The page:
I started voicing my concerns about trying to use an electronic trauma flow sheet (eTFS) way back in 2008. There are very few reports in the literature that specifically detail using the EHR as a trauma flow sheet. The first (see reference 1 below) described an early experience with the conversion process. It outlines lessons learned during one center’s experience, and I’ve not seen any published followup from that center.
Now, on to a report of a “positive” experience. A Level I pediatric trauma center made the same change to the eTFS. They designed a custom menu-driven electronic documentation system, once again using Epic. Specific nurses were trained to act as the
electronic scribe, and had to be present at every trauma resuscitation. The goal of the study was to compare completion rates between paper and electronic documentation. One year of experience with each was collected.
Here are the factoids:
- There were about 200 trauma activations each year that were admitted, and only 50 or so were highest level activations (in a year!)
- 11 data elements were compared, including treatments prior to arrival, vitals, fluids, primary survey, level and time of activation, patient and surgeon arrival, and disposition
- The eTFS was better at capturing time of activation, primary survey components, attending arrival time, and fluid administration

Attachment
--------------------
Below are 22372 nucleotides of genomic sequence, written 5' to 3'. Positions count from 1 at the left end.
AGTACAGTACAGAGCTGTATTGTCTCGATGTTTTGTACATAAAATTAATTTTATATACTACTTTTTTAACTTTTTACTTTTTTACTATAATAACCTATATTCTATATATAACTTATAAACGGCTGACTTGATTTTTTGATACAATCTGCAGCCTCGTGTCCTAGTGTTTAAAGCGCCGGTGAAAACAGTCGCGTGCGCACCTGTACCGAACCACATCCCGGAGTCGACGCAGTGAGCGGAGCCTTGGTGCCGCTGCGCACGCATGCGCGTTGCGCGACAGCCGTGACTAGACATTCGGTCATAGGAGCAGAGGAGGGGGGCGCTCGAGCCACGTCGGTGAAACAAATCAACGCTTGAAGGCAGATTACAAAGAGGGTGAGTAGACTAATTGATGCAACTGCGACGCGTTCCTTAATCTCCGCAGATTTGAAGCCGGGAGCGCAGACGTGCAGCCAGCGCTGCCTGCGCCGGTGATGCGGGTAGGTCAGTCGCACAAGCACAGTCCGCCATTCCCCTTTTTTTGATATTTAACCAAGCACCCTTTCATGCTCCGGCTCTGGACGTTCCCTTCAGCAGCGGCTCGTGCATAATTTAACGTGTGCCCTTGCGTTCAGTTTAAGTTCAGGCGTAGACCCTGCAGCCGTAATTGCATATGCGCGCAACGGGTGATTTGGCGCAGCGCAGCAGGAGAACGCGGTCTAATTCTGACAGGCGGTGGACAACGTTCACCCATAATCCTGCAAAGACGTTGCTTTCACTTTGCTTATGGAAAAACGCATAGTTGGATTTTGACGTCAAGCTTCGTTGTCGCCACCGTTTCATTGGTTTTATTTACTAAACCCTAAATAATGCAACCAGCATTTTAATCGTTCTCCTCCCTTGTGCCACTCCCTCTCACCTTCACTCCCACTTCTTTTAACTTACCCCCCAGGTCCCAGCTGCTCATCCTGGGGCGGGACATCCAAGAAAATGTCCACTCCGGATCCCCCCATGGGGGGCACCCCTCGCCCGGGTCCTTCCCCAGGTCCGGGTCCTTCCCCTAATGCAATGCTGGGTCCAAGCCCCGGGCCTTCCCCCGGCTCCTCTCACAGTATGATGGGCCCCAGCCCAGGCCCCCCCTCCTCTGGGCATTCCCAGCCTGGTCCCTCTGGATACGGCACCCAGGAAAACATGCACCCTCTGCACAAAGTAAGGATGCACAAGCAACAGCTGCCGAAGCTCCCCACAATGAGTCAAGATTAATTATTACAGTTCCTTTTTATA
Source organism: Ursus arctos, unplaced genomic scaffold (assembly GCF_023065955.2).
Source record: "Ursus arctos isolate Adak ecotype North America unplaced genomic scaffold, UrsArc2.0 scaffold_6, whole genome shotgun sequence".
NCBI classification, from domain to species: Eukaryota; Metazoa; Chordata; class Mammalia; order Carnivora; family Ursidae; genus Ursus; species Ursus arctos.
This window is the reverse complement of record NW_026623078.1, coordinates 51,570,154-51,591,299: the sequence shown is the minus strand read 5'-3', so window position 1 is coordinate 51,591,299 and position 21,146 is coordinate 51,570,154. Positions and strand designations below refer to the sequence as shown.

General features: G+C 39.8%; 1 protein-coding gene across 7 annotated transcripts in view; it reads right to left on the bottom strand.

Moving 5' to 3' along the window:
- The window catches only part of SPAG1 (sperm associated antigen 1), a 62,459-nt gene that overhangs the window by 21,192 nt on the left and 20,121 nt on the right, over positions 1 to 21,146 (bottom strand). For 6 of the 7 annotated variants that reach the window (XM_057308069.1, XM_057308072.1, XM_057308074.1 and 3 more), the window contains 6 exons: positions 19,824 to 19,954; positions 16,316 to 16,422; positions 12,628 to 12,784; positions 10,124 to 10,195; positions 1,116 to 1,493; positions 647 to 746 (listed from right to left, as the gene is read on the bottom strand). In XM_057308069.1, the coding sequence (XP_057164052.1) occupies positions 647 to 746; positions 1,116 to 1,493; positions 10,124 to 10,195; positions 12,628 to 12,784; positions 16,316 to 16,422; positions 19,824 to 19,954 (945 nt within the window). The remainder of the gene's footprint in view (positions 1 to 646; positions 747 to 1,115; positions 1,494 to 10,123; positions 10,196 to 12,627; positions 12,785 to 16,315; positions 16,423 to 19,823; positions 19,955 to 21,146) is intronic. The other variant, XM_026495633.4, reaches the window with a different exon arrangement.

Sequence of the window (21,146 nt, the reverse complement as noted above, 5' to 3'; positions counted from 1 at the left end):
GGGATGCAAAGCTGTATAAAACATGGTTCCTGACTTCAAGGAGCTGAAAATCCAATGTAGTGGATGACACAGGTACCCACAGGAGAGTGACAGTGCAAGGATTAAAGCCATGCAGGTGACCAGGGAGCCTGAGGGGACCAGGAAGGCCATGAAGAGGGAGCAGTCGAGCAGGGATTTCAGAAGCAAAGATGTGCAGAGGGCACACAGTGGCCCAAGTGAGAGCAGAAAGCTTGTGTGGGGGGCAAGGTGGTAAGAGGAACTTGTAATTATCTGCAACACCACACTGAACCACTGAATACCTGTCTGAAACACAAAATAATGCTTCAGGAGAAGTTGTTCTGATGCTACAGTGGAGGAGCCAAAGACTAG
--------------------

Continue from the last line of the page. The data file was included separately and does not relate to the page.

Yes. That’s it. They looked at 11 data points. It says nothing about the wealth of other information that has to be recorded and needs to be abstracted or analyzed. And nothing about the reports generated and their utility. Or how much additional time must be spent by the trauma PI program to figure out what really happened. Or how good their paper documentation was in the first place (not so good, apparently). Or the bias of knowing that your documentation under Epic is being scrutinized for the study.
And to get to that level, this hospital had to maintain a complement of highly trained nurses who were facile with their customized Epic trauma narrator. And they had to maintain their skills despite seeing only one highest level trauma activation patient per week, or one activation at any level only every other day.
I’ve had a few discussions with the trauma program manager from this hospital, and I am convinced that they have managed to make it work well at their center. However, I’m not certain that their system can be generalized to hospitals with higher volumes and and degree of staffing restraints.
In my final post of this series, I’ll tell you what I really think about using the electronic trauma flow sheet in your trauma resuscitations, and why.
- Using the electronic medical record for trauma resuscitations: is it possible? J Emerg Nursing 36(4):381-384, 2010.
- A comparison of paper documentation to electronic documentation for trauma resuscitations at a Level I pediatric trauma center. J Emerg Nursing 41(1):52-56, 2015.